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What is involved when you join a "scary" new treatment clinical trial?


Often when I approach someone about a new treatment clinical trial, they say, "No way am I going to put some untested stuff in my body!" This reaction is perfectly understandable, but we should never forget that we have the medicines we have today, only because others who came before us assumed the risk of clinical trials. As someone who HAS participated in a new treatment clinical trial, I want to share with you some of the requirements I considered before enrolling, and some of the experiences I actually had during the trial. The list below is not meant to address every issue, but hopefully enlightens you about some of the most important ones.

What commonly happens when you are in a new treatment clinical trial?

  • You will be required to go to the study center at regularly scheduled visits. This may involve travel or overnight visits. In addition to local study center visits, I traveled to the INDD at Yale for brain scans.
  • There may be scans, bloodwork , psychological tests, and other medical tests scheduled on a regular basis. In my case, I had brain scans, EKGs, bloodwork, regular neurological exams.
  • Most new drug trials may involve some risk of harm or injury to the participant, although it may not be more than the risks related to routine medical care of disease progression. In my study I was told I might be at greater risk for cancer.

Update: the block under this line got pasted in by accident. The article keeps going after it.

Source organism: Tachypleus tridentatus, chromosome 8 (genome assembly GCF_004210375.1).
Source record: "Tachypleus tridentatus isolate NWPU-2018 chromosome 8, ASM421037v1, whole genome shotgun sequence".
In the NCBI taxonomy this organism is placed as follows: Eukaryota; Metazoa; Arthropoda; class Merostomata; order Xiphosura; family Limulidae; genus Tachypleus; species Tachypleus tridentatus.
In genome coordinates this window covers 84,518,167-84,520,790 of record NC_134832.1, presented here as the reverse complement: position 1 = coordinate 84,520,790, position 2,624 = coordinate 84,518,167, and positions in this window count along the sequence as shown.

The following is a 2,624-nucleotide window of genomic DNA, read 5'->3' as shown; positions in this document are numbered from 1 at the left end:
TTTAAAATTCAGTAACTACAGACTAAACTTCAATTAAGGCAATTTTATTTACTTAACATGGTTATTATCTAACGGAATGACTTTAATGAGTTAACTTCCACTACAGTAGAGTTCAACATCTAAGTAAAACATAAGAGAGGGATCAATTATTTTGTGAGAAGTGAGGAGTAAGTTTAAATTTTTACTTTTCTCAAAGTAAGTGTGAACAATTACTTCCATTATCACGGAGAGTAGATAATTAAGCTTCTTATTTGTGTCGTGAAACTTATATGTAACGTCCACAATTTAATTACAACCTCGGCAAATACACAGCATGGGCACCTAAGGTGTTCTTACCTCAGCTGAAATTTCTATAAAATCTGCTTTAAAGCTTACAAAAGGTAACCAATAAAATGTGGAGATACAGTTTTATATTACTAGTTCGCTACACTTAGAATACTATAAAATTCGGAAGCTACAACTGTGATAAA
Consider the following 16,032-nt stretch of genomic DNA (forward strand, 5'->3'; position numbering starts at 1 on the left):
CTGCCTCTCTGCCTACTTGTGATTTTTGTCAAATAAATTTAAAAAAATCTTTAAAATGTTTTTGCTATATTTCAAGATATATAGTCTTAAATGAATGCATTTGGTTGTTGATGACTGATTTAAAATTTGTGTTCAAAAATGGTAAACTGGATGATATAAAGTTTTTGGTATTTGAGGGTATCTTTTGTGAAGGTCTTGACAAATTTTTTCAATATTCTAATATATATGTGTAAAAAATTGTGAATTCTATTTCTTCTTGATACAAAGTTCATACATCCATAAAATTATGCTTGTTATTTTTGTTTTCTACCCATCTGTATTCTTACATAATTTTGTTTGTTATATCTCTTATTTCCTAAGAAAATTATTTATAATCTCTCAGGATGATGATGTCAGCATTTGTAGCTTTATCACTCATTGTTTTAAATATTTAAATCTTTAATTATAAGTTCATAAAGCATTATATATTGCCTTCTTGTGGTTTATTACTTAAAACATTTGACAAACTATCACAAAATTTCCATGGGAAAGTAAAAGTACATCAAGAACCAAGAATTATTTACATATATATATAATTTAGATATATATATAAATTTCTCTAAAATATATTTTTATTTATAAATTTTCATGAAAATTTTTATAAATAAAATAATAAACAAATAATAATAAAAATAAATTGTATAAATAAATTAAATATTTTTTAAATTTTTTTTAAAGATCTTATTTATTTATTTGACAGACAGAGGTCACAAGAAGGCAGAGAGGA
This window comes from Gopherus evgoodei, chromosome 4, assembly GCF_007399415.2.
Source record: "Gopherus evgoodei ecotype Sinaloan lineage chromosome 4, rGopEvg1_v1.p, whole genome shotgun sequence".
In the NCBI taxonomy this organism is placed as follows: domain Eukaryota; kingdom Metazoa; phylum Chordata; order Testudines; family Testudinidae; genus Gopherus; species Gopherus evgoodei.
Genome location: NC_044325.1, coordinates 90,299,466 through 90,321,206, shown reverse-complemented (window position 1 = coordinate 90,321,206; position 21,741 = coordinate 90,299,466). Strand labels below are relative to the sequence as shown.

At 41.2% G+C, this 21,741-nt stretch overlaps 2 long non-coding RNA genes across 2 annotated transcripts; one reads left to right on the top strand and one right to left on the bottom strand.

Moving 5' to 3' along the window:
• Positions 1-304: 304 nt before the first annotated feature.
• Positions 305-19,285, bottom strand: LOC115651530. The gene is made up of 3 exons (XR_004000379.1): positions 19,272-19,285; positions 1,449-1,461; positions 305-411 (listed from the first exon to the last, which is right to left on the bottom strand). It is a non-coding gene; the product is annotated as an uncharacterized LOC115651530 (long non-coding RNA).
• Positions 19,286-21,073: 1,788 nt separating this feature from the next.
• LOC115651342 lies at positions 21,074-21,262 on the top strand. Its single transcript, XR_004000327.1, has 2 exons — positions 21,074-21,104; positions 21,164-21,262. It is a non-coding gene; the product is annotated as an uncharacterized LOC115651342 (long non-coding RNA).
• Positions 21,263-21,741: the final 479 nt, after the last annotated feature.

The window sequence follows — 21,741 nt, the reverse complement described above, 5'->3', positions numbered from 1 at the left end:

• You may be asked to keep a notebook or log of your symptoms. I did not keep a log, but did keep track of new symptoms I thought were study-related.
  • If your trial involves taking a new drug, you will need to notify your study center if you miss a dose. I did this.
  • You will be probably be seen by top researchers in the country. Yes, I met Dr. Ken Marek at INDD.
  • If your trial is placebo controlled, it is possible that neither you nor your doctor will know who is on placebo and who is getting the treatment. True for me.
  • You may experience side affects. I reported fatigue and nausea as side affects.
  • You may be affected by the "Placebo affect," where the patient believes s/he were receiving benefit, but in actuality was not taking the new drug. In my trial, I knew people who were affected by the "placebo affect." (I was not.)
  • You may be followed for several years, as I was.


If you think you might want to join a new treatment clinical trial: Research!

  • Learn all you can about the results of its previous animal and human trials.
  • Talk to your family and friends
  • Read a checklist of what questions you should ask before joining a trial.
  • Contact your doctor to see what s/he thinks of the idea
  • Contact the study center and ask questions
  • If you feel uncomfortable at all with the idea of joining any trial, don't do it.
  • Before proceeding, be as sure as you can that this is the right choice for you. But remember that you can quit a clinical trial at any time.

So what about my future plans? I am open to participating in a new treatment clinical trial, so I am signed up at Fox Trial Finder. And I follow the latest research. Of course participating in a clinical trial (scary or not) is your decision alone. Make sure your decision is an informed one.jean

download PDPlan4Life's clinical trial brochure (2 files): file 1 &file 2

contact-us top Fox Trial Finder - be part of the solution!


email us directly at: Sheryl@pdplan4life.com

(c) 2015 PDPlan LLC All Rights Reserved

Without express written consent, this material may only be used for your own personal and noncommercial uses which do not harm the reputation of PDPlan LLC, provided that you do not remove any copyright. To request permission to reproduce, please contact PDPlan LLC at Sheryl@pdplan4life.com

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